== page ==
Do you have that one book that you go back to again and again? For me, it’s Pride and Prejudice. I’ve read it countless times, first when I was about 13. The movie version starring Keira Knightley had just come out, and I was the only one of my friends who hadn’t seen it. Why? Because even then I had a thing about reading a book before I saw its movie. Call me weird or outdated or whatever you want, but that’s how I roll.
I don’t remember where I was going, but I took the book with me on an airplane and just devoured it over the flights there and back. I immediately watched the movie and realized I was in love. Then I rented the BBC miniseries with Colin Firth and fell even harder. I read Mr. Darcy’s Diary, The Jane Austen Book Club, Sense and Sensibility, and plenty of other Jane Austen related novels through high school and was even involved in my own Austen book club at one point. I had the Barnes and Noble Classics version of the novel, and it lived in my car for so many years that the cover is now faded and antique looking.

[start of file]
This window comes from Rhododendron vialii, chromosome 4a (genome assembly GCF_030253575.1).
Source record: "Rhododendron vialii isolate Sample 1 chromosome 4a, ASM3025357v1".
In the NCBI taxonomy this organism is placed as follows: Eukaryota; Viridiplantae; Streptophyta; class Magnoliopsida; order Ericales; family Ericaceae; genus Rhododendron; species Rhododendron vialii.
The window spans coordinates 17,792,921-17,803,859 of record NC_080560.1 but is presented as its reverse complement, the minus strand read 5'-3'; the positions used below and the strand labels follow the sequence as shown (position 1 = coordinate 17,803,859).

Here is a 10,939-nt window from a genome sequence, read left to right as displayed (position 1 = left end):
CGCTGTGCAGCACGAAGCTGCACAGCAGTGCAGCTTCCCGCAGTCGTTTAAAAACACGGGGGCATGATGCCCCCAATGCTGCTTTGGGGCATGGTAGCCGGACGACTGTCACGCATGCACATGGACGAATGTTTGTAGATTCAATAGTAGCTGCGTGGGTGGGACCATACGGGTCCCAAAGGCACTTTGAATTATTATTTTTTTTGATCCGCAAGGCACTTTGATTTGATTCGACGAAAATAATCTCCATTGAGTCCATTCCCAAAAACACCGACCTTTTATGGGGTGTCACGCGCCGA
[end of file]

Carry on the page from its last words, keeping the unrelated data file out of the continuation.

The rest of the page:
Then I went to college and became an English major. In one spring class, I studied all of Austen’s novels along with the history and culture of the time period. Instead of ruining my favorite pleasure read, I found that studying Austen and her characters in a classroom setting actually enhanced my reading experience. I’m fascinated by the time period, the social conventions, the role of women, even the dancing. I have to admit that after getting to learn English Country dancing in two different settings, I’m a bit of an enthusiast and totally wouldn’t be opposed to going to one of those Regency period balls!
I think the main reason I can read Pride and Prejudice every year is that Jane Austen reminds me that the world is ever changing and that what I consider “the norm” won’t even resemble life two hundred years from now. On the other hand, her stories bring me comfort; in her lifetime as in mine, people are simply looking for love, happiness, respect, and sometimes they bungle things up pretty well before they find it. Humans are humans, yesterday, today, and even tomorrow, and that’s something I can get behind.
On a more personal note, Jane Austen pushes me to follow through with my dreams. Because if “A Lady” can publish six novels in a time when women were to be seen and not heard (and definitely not read), what’s my excuse?
Do you have a favorite book that you can read again and again? Which Jane Austen book speaks to you?